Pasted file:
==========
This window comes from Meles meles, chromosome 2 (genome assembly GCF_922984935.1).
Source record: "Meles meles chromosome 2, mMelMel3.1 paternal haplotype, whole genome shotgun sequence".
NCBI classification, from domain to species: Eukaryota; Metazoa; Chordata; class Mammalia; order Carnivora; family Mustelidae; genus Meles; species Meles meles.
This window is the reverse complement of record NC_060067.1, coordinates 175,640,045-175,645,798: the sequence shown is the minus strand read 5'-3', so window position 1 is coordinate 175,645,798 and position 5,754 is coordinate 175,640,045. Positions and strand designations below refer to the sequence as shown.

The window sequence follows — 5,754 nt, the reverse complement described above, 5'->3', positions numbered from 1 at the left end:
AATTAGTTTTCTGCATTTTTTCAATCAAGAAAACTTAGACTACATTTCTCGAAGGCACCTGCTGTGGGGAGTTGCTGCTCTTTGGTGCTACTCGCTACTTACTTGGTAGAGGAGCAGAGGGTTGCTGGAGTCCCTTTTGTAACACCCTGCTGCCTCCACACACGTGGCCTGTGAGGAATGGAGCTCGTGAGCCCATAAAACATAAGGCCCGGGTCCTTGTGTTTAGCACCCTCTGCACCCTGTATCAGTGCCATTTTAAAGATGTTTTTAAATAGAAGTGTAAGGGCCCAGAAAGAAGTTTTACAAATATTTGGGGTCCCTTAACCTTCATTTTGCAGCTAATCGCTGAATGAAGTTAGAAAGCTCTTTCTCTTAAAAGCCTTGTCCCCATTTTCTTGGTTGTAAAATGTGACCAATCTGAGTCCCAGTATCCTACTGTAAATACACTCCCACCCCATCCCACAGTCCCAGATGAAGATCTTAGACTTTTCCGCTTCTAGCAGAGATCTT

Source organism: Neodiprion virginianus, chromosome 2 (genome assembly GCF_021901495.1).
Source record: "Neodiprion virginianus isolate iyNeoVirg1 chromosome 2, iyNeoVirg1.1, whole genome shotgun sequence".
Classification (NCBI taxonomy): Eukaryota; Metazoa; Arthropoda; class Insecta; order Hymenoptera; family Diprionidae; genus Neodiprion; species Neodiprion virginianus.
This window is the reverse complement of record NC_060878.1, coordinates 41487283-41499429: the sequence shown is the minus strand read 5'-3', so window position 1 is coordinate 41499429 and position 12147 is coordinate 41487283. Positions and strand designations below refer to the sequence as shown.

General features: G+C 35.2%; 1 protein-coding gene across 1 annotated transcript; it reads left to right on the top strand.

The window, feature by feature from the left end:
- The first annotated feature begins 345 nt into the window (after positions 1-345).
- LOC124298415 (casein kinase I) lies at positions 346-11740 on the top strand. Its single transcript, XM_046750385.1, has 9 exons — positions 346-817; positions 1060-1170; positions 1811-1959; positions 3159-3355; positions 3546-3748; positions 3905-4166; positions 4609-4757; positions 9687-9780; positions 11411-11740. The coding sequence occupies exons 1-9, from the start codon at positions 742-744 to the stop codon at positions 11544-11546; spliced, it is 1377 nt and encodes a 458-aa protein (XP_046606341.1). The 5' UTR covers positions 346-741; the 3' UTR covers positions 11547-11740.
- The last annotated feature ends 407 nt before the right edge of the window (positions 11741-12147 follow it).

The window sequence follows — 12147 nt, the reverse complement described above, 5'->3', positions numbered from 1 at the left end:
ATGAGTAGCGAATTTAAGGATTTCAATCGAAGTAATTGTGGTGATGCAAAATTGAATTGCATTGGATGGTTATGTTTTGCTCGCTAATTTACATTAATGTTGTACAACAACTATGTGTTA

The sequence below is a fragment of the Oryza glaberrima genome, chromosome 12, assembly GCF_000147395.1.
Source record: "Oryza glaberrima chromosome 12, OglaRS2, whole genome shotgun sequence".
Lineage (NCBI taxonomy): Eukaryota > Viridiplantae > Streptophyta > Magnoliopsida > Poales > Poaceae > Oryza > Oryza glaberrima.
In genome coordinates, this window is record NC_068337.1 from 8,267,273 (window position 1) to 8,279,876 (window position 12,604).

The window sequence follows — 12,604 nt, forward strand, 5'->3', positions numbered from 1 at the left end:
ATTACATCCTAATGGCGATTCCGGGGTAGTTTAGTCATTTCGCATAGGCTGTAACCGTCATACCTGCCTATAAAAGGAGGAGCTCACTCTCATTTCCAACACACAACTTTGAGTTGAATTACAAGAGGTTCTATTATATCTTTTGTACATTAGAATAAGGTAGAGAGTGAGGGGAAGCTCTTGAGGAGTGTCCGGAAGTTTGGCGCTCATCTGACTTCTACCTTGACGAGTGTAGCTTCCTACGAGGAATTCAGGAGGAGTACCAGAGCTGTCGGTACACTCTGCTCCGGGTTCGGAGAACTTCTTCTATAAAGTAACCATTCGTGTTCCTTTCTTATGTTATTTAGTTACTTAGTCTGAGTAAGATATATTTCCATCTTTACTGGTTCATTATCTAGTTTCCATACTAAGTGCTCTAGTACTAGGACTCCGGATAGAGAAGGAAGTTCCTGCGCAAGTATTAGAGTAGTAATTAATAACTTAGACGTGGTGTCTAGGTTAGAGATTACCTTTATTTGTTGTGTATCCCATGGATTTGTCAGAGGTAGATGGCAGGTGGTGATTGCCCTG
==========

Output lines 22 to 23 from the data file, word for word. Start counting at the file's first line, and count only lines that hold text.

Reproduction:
The window sequence follows — 12,604 nt, forward strand, 5'->3', positions numbered from 1 at the left end:
ATTACATCCTAATGGCGATTCCGGGGTAGTTTAGTCATTTCGCATAGGCTGTAACCGTCATACCTGCCTATAAAAGGAGGAGCTCACTCTCATTTCCAACACACAACTTTGAGTTGAATTACAAGAGGTTCTATTATATCTTTTGTACATTAGAATAAGGTAGAGAGTGAGGGGAAGCTCTTGAGGAGTGTCCGGAAGTTTGGCGCTCATCTGACTTCTACCTTGACGAGTGTAGCTTCCTACGAGGAATTCAGGAGGAGTACCAGAGCTGTCGGTACACTCTGCTCCGGGTTCGGAGAACTTCTTCTATAAAGTAACCATTCGTGTTCCTTTCTTATGTTATTTAGTTACTTAGTCTGAGTAAGATATATTTCCATCTTTACTGGTTCATTATCTAGTTTCCATACTAAGTGCTCTAGTACTAGGACTCCGGATAGAGAAGGAAGTTCCTGCGCAAGTATTAGAGTAGTAATTAATAACTTAGACGTGGTGTCTAGGTTAGAGATTACCTTTATTTGTTGTGTATCCCATGGATTTGTCAGAGGTAGATGGCAGGTGGTGATTGCCCTG